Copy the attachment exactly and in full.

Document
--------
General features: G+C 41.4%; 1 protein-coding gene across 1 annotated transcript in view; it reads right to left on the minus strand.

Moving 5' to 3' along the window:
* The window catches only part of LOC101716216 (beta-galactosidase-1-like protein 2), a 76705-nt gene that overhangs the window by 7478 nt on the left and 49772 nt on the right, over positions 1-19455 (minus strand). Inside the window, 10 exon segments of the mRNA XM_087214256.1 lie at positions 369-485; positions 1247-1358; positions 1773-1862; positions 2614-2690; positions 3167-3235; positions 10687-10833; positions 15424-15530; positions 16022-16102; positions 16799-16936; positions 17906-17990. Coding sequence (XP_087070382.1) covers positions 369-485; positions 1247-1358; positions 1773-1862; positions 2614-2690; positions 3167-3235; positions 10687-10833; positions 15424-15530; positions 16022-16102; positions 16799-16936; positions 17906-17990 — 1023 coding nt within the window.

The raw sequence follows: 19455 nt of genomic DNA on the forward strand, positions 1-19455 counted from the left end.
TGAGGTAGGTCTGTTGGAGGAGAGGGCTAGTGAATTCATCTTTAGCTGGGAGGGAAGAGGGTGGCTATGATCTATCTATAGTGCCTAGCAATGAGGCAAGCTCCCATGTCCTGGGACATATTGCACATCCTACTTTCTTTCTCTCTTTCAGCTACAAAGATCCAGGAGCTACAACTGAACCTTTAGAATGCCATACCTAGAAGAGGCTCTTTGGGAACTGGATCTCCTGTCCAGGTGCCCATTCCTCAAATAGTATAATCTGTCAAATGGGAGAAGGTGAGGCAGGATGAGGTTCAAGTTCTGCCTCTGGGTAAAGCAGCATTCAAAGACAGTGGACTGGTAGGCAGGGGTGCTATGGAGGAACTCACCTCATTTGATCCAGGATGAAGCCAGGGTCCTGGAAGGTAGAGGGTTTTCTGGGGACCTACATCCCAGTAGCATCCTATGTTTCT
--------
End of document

General features: G+C 41.4%; 1 protein-coding gene across 1 annotated transcript in view; it reads right to left on the minus strand.

Moving 5' to 3' along the window:
* The window catches only part of LOC101716216 (beta-galactosidase-1-like protein 2), a 76705-nt gene that overhangs the window by 7478 nt on the left and 49772 nt on the right, over positions 1-19455 (minus strand). Inside the window, 10 exon segments of the mRNA XM_087214256.1 lie at positions 369-485; positions 1247-1358; positions 1773-1862; positions 2614-2690; positions 3167-3235; positions 10687-10833; positions 15424-15530; positions 16022-16102; positions 16799-16936; positions 17906-17990. Coding sequence (XP_087070382.1) covers positions 369-485; positions 1247-1358; positions 1773-1862; positions 2614-2690; positions 3167-3235; positions 10687-10833; positions 15424-15530; positions 16022-16102; positions 16799-16936; positions 17906-17990 — 1023 coding nt within the window.

The raw sequence follows: 19455 nt of genomic DNA on the forward strand, positions 1-19455 counted from the left end.
TGAGGTAGGTCTGTTGGAGGAGAGGGCTAGTGAATTCATCTTTAGCTGGGAGGGAAGAGGGTGGCTATGATCTATCTATAGTGCCTAGCAATGAGGCAAGCTCCCATGTCCTGGGACATATTGCACATCCTACTTTCTTTCTCTCTTTCAGCTACAAAGATCCAGGAGCTACAACTGAACCTTTAGAATGCCATACCTAGAAGAGGCTCTTTGGGAACTGGATCTCCTGTCCAGGTGCCCATTCCTCAAATAGTATAATCTGTCAAATGGGAGAAGGTGAGGCAGGATGAGGTTCAAGTTCTGCCTCTGGGTAAAGCAGCATTCAAAGACAGTGGACTGGTAGGCAGGGGTGCTATGGAGGAACTCACCTCATTTGATCCAGGATGAAGCCAGGGTCCTGGAAGGTAGAGGGTTTTCTGGGGACCTACATCCCAGTAGCATCCTATGTTTCT